For the 19th year in a row, the EU’s Court of Auditors has refused to give a clean bill of health to the EU’s accounts for the year ending 31st December 2013. The EU’s Court of Auditors registered an ‘adverse opinion’ about the legality and regularity of EU payments, blasting them as being “materially affected by error” – with almost €7 billion being paid out improperly.
With multinationals claiming small business relief, farms claiming buildings as grazing land and officials pocketing 5 times the going rate for their jobs, I wonder whether people realise just how bad the situation is in terms of mismanagement of the EU’s funds – at a time when Britain is being asked to hand over an additional €2.1 billion to the European Union within weeks?
The official error rate is 4.7% for 2013 (with rural development and regional policy completely out of control at almost 7%), roughly holding steady after a huge increase the previous year. In actual fact, errors are higher – around 6.3% of the budget – but 1.6% had been rectified. At today’s Budgetary Control Committee meeting in the European Parliament, I was handed a copy of a monster 319-page report. It was the Court of Auditors’ annual report on the financial year 2013 – available online athttp://www.eca.europa.eu/Lists/ECADocuments/AR13/AR13_EN.pdf
So far I’ve picked out just a few of the most shocking pieces of information from that document. Bear in mind that these (and 14 further cases of fraud) have been found in a small sample of all EU projects:
EU money spent on IT equipment in Africa was claimed to have been given to the lowest bidder, but that just wasn’t true. The Commission’s auditor didn’t even spot the problem. (p206)
2. A legal training firm claimed using incorrect hourly rates, claiming subcontracting costs as though they were regular employees, and declaring costs for periods of time that weren’t part of the project. More than a quarter of such projects had illegible costs. (p221)
3. The Commission signed a contract for a French legal expert, who was paid 98,000 euros for advisory service in Tunisia, in breach of the financial regulations. (p207)
4. The Commission accepted millions of foreign aid expenditure to Moldova which hadn’t actually been incurred. (p207)
5. In Romania officials were paid 5 times the usual salary, but no action was taken because the rules were unclear. (p185)
6. Illegal awards were made under the Regional development fund in Germany and 5 other countries. (p148)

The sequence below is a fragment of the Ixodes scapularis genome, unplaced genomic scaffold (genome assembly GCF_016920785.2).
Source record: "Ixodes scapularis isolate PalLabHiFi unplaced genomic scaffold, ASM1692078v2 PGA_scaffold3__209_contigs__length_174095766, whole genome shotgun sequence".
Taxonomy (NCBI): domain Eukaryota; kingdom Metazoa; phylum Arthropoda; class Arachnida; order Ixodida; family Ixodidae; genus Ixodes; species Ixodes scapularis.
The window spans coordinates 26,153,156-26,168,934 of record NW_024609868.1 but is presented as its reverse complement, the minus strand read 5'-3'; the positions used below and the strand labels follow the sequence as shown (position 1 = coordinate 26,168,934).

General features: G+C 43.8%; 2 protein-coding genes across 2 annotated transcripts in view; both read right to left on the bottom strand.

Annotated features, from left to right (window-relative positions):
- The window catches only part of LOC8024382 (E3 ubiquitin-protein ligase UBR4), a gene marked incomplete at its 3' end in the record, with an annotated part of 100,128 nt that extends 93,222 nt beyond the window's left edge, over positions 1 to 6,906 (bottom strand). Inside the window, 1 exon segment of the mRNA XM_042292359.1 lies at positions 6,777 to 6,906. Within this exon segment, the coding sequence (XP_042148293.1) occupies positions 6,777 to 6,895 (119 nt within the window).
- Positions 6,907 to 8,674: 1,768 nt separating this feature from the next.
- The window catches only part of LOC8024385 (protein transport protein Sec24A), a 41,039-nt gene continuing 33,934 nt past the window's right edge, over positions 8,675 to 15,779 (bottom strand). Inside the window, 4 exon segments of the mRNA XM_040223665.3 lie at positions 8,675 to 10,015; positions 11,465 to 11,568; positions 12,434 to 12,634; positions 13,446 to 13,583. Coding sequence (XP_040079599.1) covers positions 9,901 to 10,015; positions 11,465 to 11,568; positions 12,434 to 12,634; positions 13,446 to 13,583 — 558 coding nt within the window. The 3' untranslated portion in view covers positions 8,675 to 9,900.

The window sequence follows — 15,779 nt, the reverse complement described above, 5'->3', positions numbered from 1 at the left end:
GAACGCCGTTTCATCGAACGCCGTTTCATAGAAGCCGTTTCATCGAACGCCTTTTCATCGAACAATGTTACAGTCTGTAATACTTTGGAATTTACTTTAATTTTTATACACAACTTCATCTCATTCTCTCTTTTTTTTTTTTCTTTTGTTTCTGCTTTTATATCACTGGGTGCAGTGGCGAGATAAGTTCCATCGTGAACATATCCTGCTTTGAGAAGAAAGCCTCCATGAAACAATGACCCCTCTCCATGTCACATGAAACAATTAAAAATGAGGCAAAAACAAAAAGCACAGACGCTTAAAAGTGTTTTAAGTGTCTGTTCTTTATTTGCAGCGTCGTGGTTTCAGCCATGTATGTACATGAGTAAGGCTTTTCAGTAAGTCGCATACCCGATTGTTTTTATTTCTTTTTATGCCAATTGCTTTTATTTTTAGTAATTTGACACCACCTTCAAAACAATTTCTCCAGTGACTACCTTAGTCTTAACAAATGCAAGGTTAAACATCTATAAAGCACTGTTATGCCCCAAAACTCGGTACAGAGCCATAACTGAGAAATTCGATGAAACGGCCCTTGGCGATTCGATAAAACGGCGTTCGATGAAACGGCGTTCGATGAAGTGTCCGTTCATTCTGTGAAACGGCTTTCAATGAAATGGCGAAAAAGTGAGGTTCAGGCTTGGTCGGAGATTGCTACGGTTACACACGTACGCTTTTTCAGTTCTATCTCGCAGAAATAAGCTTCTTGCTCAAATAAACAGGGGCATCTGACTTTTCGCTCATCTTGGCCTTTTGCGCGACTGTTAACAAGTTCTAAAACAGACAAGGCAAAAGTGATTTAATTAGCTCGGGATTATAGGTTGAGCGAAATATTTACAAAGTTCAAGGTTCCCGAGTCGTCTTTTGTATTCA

7. In Latvia the body responsible for checking that EU aid is genuine itself claimed €2 million in ineligible aid (p118).
8. In Poland, a farmer was given payments for early retirement support despite being of pension age (p114).
- Multinational companies in Portugal claimed €500,000 of EU aid aimed at small businesses. Similar problems were found in FIFTEEN other countries (p112; p25, EU Audit in Brief).
10. An Italian company was paid not to use harmful plant protection products, but it used them at least twelve times. (p112)
11. In 10,000 cases in Italy aid was granted for land which was excluded from such aid (p89).
- In Ireland, farms claimed subsidies for grazing land. Some so-called ‘grazing land’ had buildings and roads built on it, and couldn’t possibly be used for grazing. This was found in four out of the six farms randomly surveyed (p88).
In Greece and 5 other countries land covered in trees, shrubs and bushes was claimed as grassland (p84).
14. Errors in French and British trade with Germany have been simply ignored for 15 months (p64).
15. In Holland, 90% of monies involved in fraudulent activity in textile imports haven’t been reclaimed (p63).
Defenders of the European Union usually point to the fact that a lot of money is spent in the member states, and say that it’s the member states’ responsibility to police the problem. They act as though the Commission is a blameless victim of national governments’ incompetence.
Well that was certainly true today! Speaker after speaker on the Committee lambasted national governments for not doing more. They’re probably right that national governments don’t police EU funding well enough, but it’s also fair to say that they’re the ones bearing the brunt of having to interpret complex EU rules.
But the Commission also routinely ignores instructions from the Court of Auditors. For example (p70), the Court of Auditors criticised them for ignoring last year’s recommendations for improvement. The Commission declined to even comment. In fact 21% of all of the Court of Auditors’ recommendations (p17, EU Audit in Brief) were completely ignored by the Commission, and many others were only partly implemented.
But whilst they’re aiming their bullets at national governments, is the record of the European Union itself really okay – or are they just seeking to deflect criticism? For projects directly administered by the Commission, the error rate is still 3.7%. Yes, it’s a tiny bit lower than the overall error rate but that’s to be expected because there’s one less tier of administration. So when the pro-EU lobby blames member states, they’re doing nothing more than using it as a way to muddy the waters. The fact is that the system itself is broken and unreformable. There’s even a 1% error rate within the EU’s own expenditure.
The EU’s budget will always be mismanaged; the system and procedures are so complex that they are open to large-scale abuse and fraud. Far better, surely, not to send money to Brussels in the first place and then apply to receive a small portion of that money back with strings attached? We want to be good neighbours with Europe and to trade freely with Europe, but outside the EU trading freely with the globe. European government does not work, will not work and can never work.